dc.description.sponsorshipNational Institute for Health Research (NIHR) Public Health Research programmeen_US
dc.language.isoenen_US
dc.publisherNIHR Journals Libraryen_US
dc.relation.urlhttps://www.journalslibrary.nihr.ac.uk/phr/phr09010#/abstracten_US
dc.rightsAttribution-NonCommercial-NoDerivatives 4.0 International*
dc.rights.urihttp://creativecommons.org/licenses/by-nc-nd/4.0/*
dc.subjectsecondary schoolsen_US
dc.subjectsexual healthen_US
dc.subjectSubject Categories::L510 Health & Welfareen_US
dc.titleA school-based social-marketing intervention to promote sexual health in English secondary schools: the Positive Choices pilot cluster RCTen_US
dc.typeArticleen_US
dc.contributor.departmentLondon School of Hygiene & Tropical Medicineen_US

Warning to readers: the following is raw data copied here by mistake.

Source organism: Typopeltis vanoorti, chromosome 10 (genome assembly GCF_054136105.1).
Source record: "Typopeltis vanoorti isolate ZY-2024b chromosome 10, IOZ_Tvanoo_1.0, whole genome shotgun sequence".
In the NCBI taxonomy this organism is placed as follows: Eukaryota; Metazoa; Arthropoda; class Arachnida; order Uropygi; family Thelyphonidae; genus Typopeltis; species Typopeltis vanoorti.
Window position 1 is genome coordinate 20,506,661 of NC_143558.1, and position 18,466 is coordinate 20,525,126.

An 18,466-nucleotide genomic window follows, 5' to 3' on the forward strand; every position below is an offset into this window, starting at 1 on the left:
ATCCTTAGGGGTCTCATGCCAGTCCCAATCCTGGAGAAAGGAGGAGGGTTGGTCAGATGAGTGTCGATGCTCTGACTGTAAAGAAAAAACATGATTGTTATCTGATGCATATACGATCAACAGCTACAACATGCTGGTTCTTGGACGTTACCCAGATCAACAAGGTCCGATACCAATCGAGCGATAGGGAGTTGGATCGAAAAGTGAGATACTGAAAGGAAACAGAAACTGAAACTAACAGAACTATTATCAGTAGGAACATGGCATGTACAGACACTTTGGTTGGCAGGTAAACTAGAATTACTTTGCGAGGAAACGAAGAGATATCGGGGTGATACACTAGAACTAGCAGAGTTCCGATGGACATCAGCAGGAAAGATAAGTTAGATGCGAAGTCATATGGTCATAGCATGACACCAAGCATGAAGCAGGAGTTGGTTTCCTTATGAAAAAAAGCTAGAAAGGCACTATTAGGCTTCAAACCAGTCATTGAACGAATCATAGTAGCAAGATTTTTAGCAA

dc.contributor.departmentNational Children’s Bureau Sex Education Forumen_US
dc.contributor.departmentUniversity of Cambridgeen_US
dc.contributor.departmentDepartment of Health and Social Careen_US
dc.contributor.departmentUniversity of Bedfordshireen_US
dc.contributor.departmentUniversity of Exeteren_US
dc.contributor.departmentCardiff Universityen_US
dc.contributor.departmentQueen’s University Belfasten_US
dc.contributor.departmentUniversity College Londonen_US
dc.contributor.departmentUniversity of Bristolen_US
dc.identifier.journalPublic health researchen_US
dc.date.updated2021-04-26T09:45:12Z
dc.description.notecopyright statement: "© Queen’s Printer and Controller of HMSO 2021. This work was produced by Ponsford et al. under the terms of a commissioning contract issued by the Secretary of State for Health and Social Care. This issue may be freely reproduced for the purposes of private research and study and extracts (or indeed, the full report) may be included in professional journals provided that suitable acknowledgement is made and the reproduction is not associated with any form of advertising." pub dat Jan 2021 - exact date not known